The often confusing Super Two tag means that Buck and Ziegler ranked among the highest 17 percent of players who have tallied between two and three years of service time. That threshold is always changing, with the cutoff this year coming at two years, 122 days.
Sitting right at the edge was Ziegler, who finished the 2010 season with two years and 122 days. Buck, meanwhile, has racked up two years, 123 days of service time. Prior to this year, no player was awarded Super Two status with less than two years and 130 days of time.
By qualifying for arbitration a year early, Buck and Ziegler -- who both made $410,000 this year -- will be rewarded with a larger salary jump than most players with less than three years of service time. Buck, though, could be subject to a non-tendered contract following another year limited by injury.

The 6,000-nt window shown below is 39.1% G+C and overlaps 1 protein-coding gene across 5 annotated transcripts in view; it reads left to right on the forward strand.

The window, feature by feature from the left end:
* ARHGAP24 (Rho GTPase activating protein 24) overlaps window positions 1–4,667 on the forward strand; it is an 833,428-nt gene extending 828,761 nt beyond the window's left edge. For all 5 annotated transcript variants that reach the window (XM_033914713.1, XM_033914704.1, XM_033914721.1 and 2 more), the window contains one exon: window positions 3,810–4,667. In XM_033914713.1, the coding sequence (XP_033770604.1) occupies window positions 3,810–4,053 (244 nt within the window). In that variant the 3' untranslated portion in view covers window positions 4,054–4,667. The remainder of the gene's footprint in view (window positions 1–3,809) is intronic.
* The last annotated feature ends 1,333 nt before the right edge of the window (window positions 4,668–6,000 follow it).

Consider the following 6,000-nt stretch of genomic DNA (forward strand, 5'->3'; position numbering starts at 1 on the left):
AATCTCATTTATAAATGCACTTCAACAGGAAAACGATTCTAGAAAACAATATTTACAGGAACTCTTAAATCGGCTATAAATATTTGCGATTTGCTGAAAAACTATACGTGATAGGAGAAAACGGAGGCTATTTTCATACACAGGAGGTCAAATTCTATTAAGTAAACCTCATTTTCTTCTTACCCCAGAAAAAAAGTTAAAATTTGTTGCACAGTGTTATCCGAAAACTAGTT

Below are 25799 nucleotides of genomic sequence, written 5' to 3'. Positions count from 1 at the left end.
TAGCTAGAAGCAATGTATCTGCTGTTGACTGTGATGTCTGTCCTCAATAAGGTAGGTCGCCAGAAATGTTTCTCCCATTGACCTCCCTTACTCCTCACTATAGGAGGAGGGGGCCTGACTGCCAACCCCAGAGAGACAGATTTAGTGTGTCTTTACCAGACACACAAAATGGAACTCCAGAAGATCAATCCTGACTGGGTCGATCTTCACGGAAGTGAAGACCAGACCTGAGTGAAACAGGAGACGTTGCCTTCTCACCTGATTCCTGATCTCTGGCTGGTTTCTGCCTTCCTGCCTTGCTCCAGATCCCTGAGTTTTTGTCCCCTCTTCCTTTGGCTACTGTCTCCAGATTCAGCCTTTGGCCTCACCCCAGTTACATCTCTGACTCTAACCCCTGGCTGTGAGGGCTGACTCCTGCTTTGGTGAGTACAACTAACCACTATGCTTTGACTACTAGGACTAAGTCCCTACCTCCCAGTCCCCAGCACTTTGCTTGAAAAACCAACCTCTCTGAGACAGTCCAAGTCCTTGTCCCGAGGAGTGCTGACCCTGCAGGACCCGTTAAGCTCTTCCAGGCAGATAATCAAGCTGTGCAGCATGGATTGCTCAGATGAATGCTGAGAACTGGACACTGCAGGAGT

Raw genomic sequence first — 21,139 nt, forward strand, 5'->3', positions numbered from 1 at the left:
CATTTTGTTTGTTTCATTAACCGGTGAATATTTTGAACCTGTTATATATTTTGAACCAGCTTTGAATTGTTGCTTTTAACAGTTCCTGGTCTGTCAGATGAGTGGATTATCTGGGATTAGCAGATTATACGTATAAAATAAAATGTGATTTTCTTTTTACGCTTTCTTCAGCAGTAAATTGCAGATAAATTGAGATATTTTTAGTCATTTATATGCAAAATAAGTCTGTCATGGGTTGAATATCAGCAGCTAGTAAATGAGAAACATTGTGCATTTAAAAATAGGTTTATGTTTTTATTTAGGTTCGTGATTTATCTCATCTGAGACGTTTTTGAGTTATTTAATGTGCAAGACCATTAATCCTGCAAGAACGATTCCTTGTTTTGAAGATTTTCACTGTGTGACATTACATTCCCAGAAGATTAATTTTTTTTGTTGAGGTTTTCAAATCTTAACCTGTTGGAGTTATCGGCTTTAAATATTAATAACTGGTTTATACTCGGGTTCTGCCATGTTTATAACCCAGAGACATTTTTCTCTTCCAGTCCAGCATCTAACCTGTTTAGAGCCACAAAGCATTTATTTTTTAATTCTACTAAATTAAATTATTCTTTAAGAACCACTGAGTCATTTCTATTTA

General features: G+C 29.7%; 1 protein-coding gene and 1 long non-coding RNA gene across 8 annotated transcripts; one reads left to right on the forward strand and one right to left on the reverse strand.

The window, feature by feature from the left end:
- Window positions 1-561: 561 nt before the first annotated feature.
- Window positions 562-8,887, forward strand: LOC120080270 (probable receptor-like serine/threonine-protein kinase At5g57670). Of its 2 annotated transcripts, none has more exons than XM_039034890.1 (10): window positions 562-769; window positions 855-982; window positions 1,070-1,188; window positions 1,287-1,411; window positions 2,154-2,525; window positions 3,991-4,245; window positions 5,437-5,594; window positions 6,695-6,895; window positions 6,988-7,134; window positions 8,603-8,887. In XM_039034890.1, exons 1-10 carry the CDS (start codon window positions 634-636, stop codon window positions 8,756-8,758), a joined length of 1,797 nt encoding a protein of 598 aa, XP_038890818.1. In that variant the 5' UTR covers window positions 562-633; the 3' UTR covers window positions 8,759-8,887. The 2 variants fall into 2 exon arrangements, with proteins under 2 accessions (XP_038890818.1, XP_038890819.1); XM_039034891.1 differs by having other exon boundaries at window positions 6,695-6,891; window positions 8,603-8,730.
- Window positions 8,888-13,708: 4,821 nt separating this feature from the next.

Last year, the A's saw Rajai Davis and Joey Devine reach Super Two status. They made $410,000 in 2009 and, by being eligible for arbitration, both received hefty raises, especially the former. Davis took home $1.35 million this year, while Devine earned a paycheck worth $557,500.
Ziegler could potentially double his 2010 salary after compiling a 3.26 ERA and 1.35 WHIP in 60 2/3 innings this season. During his three years in Oakland, the right-handed submariner has put together a career 8-11 record and 2.51 ERA.
Super Twos get to go to arbitration four times instead of the usual three, but don't become free agents earlier than other players, as six years of service time are still required.
Buck and Ziegler join teammates Davis, Devine, Craig Breslow, Dallas Braden, Ryan Sweeney, Kevin Kouzmanoff, Conor Jackson and Jack Cust as arbitration-eligible players.